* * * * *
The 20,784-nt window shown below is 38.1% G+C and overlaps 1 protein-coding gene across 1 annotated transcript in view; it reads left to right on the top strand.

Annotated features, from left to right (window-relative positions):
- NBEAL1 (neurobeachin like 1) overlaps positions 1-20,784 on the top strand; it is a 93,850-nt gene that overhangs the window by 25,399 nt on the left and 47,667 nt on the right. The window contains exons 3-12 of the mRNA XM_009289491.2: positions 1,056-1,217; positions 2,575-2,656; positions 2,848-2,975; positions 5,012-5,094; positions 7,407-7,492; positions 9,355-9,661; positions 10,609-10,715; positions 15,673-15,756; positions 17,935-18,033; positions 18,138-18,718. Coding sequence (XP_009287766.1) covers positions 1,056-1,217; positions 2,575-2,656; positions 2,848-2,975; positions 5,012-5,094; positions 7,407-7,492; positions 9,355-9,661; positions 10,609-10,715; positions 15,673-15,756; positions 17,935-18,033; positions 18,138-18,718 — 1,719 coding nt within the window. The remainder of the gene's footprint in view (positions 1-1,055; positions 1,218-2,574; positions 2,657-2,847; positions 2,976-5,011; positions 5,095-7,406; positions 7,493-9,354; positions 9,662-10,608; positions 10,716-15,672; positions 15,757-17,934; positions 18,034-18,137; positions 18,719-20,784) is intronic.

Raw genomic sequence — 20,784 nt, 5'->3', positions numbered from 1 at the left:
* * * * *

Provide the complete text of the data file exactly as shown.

The 20,784-nt window shown below is 38.1% G+C and overlaps 1 protein-coding gene across 1 annotated transcript in view; it reads left to right on the top strand.

Annotated features, from left to right (window-relative positions):
- NBEAL1 (neurobeachin like 1) overlaps positions 1-20,784 on the top strand; it is a 93,850-nt gene that overhangs the window by 25,399 nt on the left and 47,667 nt on the right. The window contains exons 3-12 of the mRNA XM_009289491.2: positions 1,056-1,217; positions 2,575-2,656; positions 2,848-2,975; positions 5,012-5,094; positions 7,407-7,492; positions 9,355-9,661; positions 10,609-10,715; positions 15,673-15,756; positions 17,935-18,033; positions 18,138-18,718. Coding sequence (XP_009287766.1) covers positions 1,056-1,217; positions 2,575-2,656; positions 2,848-2,975; positions 5,012-5,094; positions 7,407-7,492; positions 9,355-9,661; positions 10,609-10,715; positions 15,673-15,756; positions 17,935-18,033; positions 18,138-18,718 — 1,719 coding nt within the window. The remainder of the gene's footprint in view (positions 1-1,055; positions 1,218-2,574; positions 2,657-2,847; positions 2,976-5,011; positions 5,095-7,406; positions 7,493-9,354; positions 9,662-10,608; positions 10,716-15,672; positions 15,757-17,934; positions 18,034-18,137; positions 18,719-20,784) is intronic.

Raw genomic sequence — 20,784 nt, 5'->3', positions numbered from 1 at the left: